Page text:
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Health insurance fraud: why ME companies should care

If I grabbed one third of your company’s annual budget and gave it away to a bunch of unscrupulous individuals, how pleased would your executives be about this? Furious probably. Yet when it comes to our healthcare system in the UAE, this is essentially what is happening.

Here at Willis, we’ve estimated that the Middle East loses AED3.67 billion to health insurance fraud and abuse each year. That’s an astonishing 30 per cent of all health insurance spending. The sad reality is that, while the majority of healthcare professionals act with the utmost honesty and integrity, a few play the system, adding on unnecessary tests or even charging for procedures never performed.

The Willis Towers Watson 2016 Global Medical Trends Survey shows that the cost of healthcare in the UAE is rising at a rate of 15 per cent, significantly outpacing inflation. There are many reasons for this but addressing abuse of the system is a clear priority for anyone paying premiums. Employers take note. You have a huge role to play.

So in this article I will examine the ways in which healthcare insurance fraud can hurt your business and set out the information you need to reduce your company’s exposure.

Defining healthcare insurance fraud and its impact

Firstly, I should clarify the difference between fraud and abuse in this case.

We define fraud as the intentional act of deceiving, concealing, or misrepresenting information that results in unnecessary healthcare costs being paid. Fraud is illegal and a good example is a falsified claim, such as a made-up prescription.

Abuse is the engagement in practices that are inconsistent with clinical standards, leading to unnecessary costs being paid. An example is providing a treatment or ordering a test that isn’t necessary.

It is difficult to accurately quantify the costs of fraud; after all, by definition it occurs somewhat under the radar. However, I see at least five ways in which it can impact on premiums and lives:

1. Increased premiums: UAE authorities estimate that 5 per cent of all health insurance claims are illegitimate. This in turn forces premiums up by 20-30 per cent as insurers attempt to recuperate losses. Keep this up and the premium will quickly become unaffordable for both the employer and the employee.

2. Benefit cutbacks: The more expensive a premium becomes the more likely there are to be cutbacks in the quality of the coverage. Employers are often forced into cuts, such as losing dental plans or outpatient cover, to save on premiums.

In fact, benefits have already been trimmed in government programmes due to spiraling costs. In 2016 The National reported that the Health Authority Abu Dhabi (HAAD) had begun stripping benefits offered by Daman to expats and by Thiqa to Emiratis.

3. Increased co-payments and deductibles: This is another knock-on effect of rising premiums – whereas previously an employer may have been prepared to foot the bill for the entire company health insurance cover, rising premiums are necessitating a change of tack.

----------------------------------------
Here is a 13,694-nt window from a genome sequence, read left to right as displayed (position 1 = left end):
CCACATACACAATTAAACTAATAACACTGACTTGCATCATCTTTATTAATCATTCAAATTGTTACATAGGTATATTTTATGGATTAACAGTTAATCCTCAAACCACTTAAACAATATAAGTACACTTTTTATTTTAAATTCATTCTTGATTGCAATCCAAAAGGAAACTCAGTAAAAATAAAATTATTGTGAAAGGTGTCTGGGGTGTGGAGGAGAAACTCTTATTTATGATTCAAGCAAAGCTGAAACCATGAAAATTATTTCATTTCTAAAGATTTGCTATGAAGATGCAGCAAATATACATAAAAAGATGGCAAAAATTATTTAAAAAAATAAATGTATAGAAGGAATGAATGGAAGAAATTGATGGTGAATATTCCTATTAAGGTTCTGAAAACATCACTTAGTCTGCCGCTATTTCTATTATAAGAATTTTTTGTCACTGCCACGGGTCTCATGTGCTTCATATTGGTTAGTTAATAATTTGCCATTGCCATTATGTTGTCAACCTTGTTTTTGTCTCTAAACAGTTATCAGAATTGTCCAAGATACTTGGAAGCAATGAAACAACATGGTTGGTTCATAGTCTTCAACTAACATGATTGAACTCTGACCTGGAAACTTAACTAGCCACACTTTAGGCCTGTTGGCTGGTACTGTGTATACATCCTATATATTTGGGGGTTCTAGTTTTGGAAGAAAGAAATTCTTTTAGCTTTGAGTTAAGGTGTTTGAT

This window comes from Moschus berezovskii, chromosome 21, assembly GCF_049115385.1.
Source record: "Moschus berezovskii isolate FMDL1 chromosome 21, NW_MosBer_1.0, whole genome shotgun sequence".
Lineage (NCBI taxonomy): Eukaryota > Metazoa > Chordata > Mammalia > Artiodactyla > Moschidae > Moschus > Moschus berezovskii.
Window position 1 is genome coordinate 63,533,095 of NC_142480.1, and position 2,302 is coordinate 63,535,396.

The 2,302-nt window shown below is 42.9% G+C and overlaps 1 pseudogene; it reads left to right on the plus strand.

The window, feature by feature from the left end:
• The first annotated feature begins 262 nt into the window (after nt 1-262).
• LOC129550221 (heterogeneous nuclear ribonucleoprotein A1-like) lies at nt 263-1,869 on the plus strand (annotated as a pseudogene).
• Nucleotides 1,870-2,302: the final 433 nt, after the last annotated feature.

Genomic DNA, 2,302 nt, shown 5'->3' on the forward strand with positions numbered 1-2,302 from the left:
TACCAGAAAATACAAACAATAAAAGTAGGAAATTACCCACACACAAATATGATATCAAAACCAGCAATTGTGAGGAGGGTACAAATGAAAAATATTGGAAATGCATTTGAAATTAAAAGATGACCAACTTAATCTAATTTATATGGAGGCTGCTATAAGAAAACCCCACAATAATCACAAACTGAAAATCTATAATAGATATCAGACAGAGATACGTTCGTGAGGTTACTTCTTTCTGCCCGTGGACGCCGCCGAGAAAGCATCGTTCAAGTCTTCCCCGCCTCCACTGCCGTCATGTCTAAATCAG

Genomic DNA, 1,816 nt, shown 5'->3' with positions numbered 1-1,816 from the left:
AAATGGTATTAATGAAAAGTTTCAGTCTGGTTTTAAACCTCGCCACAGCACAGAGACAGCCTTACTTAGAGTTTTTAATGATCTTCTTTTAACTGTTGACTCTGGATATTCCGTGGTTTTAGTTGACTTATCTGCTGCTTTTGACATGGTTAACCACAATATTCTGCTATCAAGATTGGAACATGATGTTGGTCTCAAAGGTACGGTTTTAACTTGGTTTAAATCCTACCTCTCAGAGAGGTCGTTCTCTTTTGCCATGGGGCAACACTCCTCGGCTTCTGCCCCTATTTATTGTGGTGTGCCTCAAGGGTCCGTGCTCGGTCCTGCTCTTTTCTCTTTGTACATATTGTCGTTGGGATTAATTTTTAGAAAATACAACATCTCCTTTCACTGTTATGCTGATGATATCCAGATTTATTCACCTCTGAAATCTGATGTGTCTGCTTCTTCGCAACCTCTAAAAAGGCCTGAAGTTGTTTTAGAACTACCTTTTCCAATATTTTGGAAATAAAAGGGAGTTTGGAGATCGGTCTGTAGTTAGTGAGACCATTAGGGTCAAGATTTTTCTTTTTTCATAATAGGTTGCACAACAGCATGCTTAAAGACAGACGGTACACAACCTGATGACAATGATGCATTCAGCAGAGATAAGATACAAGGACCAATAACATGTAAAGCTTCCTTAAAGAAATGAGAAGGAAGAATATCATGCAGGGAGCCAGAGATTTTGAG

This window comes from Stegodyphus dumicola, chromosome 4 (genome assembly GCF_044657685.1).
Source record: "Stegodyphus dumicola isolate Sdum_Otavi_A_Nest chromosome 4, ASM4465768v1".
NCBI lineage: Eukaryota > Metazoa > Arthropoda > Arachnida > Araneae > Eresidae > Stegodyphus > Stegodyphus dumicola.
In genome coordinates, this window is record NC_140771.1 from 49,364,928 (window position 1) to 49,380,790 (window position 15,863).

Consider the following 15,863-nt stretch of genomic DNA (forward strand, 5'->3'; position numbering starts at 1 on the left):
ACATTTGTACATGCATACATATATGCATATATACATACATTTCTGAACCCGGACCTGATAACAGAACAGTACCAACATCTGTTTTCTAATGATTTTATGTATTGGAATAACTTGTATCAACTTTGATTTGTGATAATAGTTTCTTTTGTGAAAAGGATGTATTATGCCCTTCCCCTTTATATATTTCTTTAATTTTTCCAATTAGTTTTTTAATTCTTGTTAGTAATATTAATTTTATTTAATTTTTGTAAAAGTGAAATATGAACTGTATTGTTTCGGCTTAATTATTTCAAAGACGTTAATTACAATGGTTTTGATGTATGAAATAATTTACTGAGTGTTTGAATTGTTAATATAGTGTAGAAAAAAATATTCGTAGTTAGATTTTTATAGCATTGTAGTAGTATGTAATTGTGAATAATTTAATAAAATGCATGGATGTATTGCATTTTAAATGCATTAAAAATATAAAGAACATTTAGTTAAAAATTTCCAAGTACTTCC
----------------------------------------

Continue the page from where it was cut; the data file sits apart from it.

Co-payments are on the increase, with employees paying around 20 per cent of the pharmacy or clinic cost from their own pocket. It forces them into an impossible deadlock. In 2016, HAAD announced that a 20 per cent co-payment would be introduced for members of the Thiqa health insurance plans. However, the plan was scrapped less than one year later after the charges quickly became unaffordable for many employees. It remains to be seen whether the UAE government steps up its efforts to stamp down on fraud as an alternative way to save money.

4. Maxed out benefits: Quite often benefits come with a limit. This could be a group or individual limit and it could be per consultation, per year or over a lifetime. If fraudulent claims begin to stack up, the limit will quickly max out. Then when an employee makes a vital and valid claim, the individual finds the cover exhausted.

Let’s take the very minimum cover stipulated by the Dubai Health Authority (DHA) as an example. A total limit is set at AED 150,000. For medicines it is AED 1,500 per year. These limits are already stretched by rising rates of chronic disease here in the UAE. Back in 2009 the UAE Government Health Survey showed that 17 per cent of Emiratis had high blood pressure; by 2016 this had risen to 25 per cent. That is a substantial burden – but when you add fraud into the mix then life becomes even tougher for the poorest in society.

5. False records: Entering false or inflated diagnoses into medical records leads to this information becoming part of a patient’s documented history. Not only could doctors provide the wrong medication as a result of this information, or even make life or death decisions on the basis of it, but insurance providers also rely on it to make projections on a patient’s likely future cost to the healthcare system. In extreme cases an employee may find that they’ve become uninsurable because of a disease they never had.

(Simon Stirzaker, Regional Leader, Health & Benefits at Al Futtaim Willis, UAE. He came to the Middle East in 1994 where he was instrumental in the shaping and development of the health insurance market in both the UAE and Saudi Arabia and has over 20 years’ senior management experience in the region. Prior to Al Futtaim Willis, Stirzaker was the Regional Head of Development & Strategy for Middle East at the Royal Bank of Canada. He holds a BA degree in accounting and finance from Birmingham University, UK.)